What’s still needed to make the dream of home-ownership for all come true
Welcome to the latest edition of Ashley Wheaton’s ‘Principal Thoughts’. This time, Ashley looks at the Autumn Budget’s focus on housing – and asks whether more still needs to be done.
Philip Hammond says he has a dream, one of home-ownership for all – and, so, housing was put front and centre of his first Autumn Budget last week. The Government committed a massive £44 billion capital funding, loans and guarantees to support housing over next five years; and promised that by the mid-2020s there would be 300,000 homes built every year, the highest level since the 1970s.
The key points for construction and property included:
- £1.5 billion for the Home Building Fund, targeted at getting SME housebuilders building again
- £2.7 billion to more than double the Housing Infrastructure Fund
- A £630m small sites fund, to unlock the delivery of 40,000 homes
- A £1.1 billion fund for a new Land Assembly Fund – to unlock strategic sites, including new settlements and urban regeneration schemes
- £8 billion of new financial guarantees, to support private housebuilding and the purpose-built private rented sector
- £2 billion investment in affordable housing, including social rented homes
- £400m for estate regeneration
- Up to £1 billion more HRA headroom for councils in high demand areas, to help them start building again
There was a strong theme of reform and tackling unused planning permissions and empty homes – as well as building more homes on new sites. Former cabinet minister, Oliver Letwin will chair a review of how land is being used for housing, undertaking an evaluation of the gap between the number of housing permissions granted each year and the number of homes built; they are currently 270,000 residential planning permissions unbuilt in London alone.
And the Chancellor warned of government intervention if developers continue to sit on unused land and fail to take advantage of planning permission. It’s interesting seeing this tougher level of action in driving house building – and for many, it’s about time, the sector has been talking about the need to unlock this untapped housing potential for a while.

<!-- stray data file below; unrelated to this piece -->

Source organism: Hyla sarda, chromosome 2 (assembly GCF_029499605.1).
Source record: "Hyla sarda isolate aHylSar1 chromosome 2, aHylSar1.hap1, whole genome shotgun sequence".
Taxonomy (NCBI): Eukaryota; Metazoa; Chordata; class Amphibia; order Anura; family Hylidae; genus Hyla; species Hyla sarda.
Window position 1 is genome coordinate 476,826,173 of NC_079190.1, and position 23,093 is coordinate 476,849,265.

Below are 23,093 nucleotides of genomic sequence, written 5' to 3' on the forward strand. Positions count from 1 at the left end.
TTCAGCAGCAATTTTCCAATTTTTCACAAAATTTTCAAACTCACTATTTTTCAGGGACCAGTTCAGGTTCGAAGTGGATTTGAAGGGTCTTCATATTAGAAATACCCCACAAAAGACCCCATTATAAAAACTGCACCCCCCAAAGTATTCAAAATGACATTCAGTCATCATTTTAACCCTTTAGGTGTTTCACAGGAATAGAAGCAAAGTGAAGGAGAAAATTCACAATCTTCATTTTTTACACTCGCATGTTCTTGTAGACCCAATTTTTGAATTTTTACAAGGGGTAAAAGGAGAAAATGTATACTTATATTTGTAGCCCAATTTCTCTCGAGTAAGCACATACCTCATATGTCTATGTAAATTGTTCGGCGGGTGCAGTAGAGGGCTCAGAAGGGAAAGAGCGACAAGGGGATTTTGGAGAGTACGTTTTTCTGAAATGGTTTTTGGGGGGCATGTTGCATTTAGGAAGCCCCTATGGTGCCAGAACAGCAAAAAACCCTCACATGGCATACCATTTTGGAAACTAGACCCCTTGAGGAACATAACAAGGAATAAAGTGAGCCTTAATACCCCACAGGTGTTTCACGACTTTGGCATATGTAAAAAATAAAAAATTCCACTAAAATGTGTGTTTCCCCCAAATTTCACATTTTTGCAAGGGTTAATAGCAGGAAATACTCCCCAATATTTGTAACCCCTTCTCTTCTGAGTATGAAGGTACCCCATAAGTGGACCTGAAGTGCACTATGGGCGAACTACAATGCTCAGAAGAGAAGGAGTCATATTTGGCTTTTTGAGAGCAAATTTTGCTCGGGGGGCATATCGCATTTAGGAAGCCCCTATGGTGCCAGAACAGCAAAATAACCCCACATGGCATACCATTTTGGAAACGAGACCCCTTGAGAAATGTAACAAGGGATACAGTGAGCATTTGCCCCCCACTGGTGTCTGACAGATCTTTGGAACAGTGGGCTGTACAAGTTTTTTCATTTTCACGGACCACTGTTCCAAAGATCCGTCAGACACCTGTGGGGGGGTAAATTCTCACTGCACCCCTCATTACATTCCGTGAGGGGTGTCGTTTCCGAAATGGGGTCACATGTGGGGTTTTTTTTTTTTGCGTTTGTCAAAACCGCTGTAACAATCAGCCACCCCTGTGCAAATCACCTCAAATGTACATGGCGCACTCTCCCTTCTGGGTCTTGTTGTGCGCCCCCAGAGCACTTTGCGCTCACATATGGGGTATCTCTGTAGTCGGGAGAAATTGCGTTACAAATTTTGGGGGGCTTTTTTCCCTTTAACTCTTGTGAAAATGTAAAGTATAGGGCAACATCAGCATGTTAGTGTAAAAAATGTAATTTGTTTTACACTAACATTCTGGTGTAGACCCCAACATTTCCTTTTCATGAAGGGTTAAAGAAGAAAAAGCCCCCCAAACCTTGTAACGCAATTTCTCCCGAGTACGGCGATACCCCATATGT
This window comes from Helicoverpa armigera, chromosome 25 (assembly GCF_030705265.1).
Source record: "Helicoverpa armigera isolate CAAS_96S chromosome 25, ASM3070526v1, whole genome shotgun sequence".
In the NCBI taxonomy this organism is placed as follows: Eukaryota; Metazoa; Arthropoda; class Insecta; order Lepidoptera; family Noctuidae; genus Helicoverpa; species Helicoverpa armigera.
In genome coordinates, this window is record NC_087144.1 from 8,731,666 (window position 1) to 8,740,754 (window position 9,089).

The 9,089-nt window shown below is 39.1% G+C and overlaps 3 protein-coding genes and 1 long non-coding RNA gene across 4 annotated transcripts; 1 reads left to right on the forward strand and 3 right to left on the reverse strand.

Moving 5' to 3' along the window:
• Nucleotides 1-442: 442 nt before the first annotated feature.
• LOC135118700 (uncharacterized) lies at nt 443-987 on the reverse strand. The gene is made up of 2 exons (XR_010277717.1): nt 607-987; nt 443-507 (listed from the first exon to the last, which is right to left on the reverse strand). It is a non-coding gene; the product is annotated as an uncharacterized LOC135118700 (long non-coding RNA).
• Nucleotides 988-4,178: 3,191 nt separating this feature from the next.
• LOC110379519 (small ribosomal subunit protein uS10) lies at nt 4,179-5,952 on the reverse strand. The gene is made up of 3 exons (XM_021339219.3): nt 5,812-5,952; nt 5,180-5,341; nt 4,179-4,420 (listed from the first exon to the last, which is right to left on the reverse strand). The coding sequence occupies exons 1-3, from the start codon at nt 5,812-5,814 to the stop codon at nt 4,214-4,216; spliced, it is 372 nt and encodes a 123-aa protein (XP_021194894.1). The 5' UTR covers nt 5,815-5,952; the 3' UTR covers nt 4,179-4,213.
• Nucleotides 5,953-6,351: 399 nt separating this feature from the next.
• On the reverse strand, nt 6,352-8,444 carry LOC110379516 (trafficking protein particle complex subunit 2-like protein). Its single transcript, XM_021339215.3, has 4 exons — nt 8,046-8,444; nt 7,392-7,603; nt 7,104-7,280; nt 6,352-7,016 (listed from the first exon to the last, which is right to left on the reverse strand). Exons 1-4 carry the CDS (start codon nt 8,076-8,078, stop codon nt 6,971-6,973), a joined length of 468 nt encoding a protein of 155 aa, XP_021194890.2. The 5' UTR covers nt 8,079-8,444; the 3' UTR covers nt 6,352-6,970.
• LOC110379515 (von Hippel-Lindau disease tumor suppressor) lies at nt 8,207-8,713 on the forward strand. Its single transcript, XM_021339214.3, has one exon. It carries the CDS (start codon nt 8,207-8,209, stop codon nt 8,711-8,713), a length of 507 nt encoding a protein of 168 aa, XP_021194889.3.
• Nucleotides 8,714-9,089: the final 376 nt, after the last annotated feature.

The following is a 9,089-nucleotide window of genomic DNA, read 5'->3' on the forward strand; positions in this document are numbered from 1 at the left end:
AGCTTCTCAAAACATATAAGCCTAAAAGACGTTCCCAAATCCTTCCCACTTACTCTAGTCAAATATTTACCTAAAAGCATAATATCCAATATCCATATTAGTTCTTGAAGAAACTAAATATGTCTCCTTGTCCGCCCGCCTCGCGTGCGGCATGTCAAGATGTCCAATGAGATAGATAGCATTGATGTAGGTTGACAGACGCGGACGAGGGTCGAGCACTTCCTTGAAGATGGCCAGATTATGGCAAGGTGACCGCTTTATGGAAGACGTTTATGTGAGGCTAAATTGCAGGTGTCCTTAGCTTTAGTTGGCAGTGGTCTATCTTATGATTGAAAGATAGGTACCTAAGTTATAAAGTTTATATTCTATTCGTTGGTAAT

These could all be positive steps for solving the housing crisis in the UK. However, although these moves are welcomed, they fall short of what’s needed to unlock a major change in housebuilding in the immediate future.
RICS parliamentary affairs manager Lewis Johnston commented in The Architect’s Journal, ‘While the chancellor is right to say there is no single magic bullet to increase housing supply, it requires a lot more than the proposals he has put forward, which amount to a series of marginal and delayed nudges at a time when housing supply needs an almighty immediate shove.’
I believe improving the quality of housing is as important as increasing supply. There’s a real danger that with this rush to build a substantial number of new homes that there will be large numbers of lower quality housing estates created. This type of development often fails to create or encourage communities – there’s growing evidence of the adverse impacts of these housing estates – and they may even need to be rebuilt before the end of the century. High-quality buildings and mixed-use communities not only encourage better health and well-being, and are more sustainable – they also lead to higher returns for the landowner, albeit over a longer period.
However, the biggest issue, without a doubt is that the property and construction industries might not have a future at all unless they can address the continuing skills problem. About one-fifth of all vacancies within the Built Environment remain hard to fill – with the situation only set to get worse. A recent OnePoll survey commissioned by RICS found that 53 per cent of construction workers and managers are concerned skills shortages are a serious challenge, especially as we progress closer to Brexit.
Vocational, and continuing, education will be key to ensuring skilled talent continues to enter and develop in all areas and levels of the Built Environment. Vocational and specialist degrees, apprenticeships and even increased CPD can all help with developing industry skills, keeping abreast of the latest technological developments – and, ultimately, enabling new recruits to make a difference in the sector straight away; while supporting companies to enhance effectiveness, retain talent and cope in a rapidly changing world.
Therefore, it was encouraging to see an extra £20 million put forward to support the new T-Level technical qualifications; especially as construction has been picked as one of the first three T-levels to be developed. And overall the Government is providing £204 million of funding to support innovation and skills in the construction industry.
There is no one single solution to this problem. Looking ahead, it’s important for everyone involved in the sector – whether companies, industry professionals, educational establishments or the Government – to be constantly promoting and helping to develop careers within the Built Environment. Only then can we close the skills deficit, achieve our housing targets and future-proof our Built Environment.
At UCEM, we are committed to contributing to a better Built Environment sector through excellence in online learning. We deliver accredited apprenticeship programmes, as well as undergraduate and postgraduate degrees. For more information take a look at our Study UCEM page.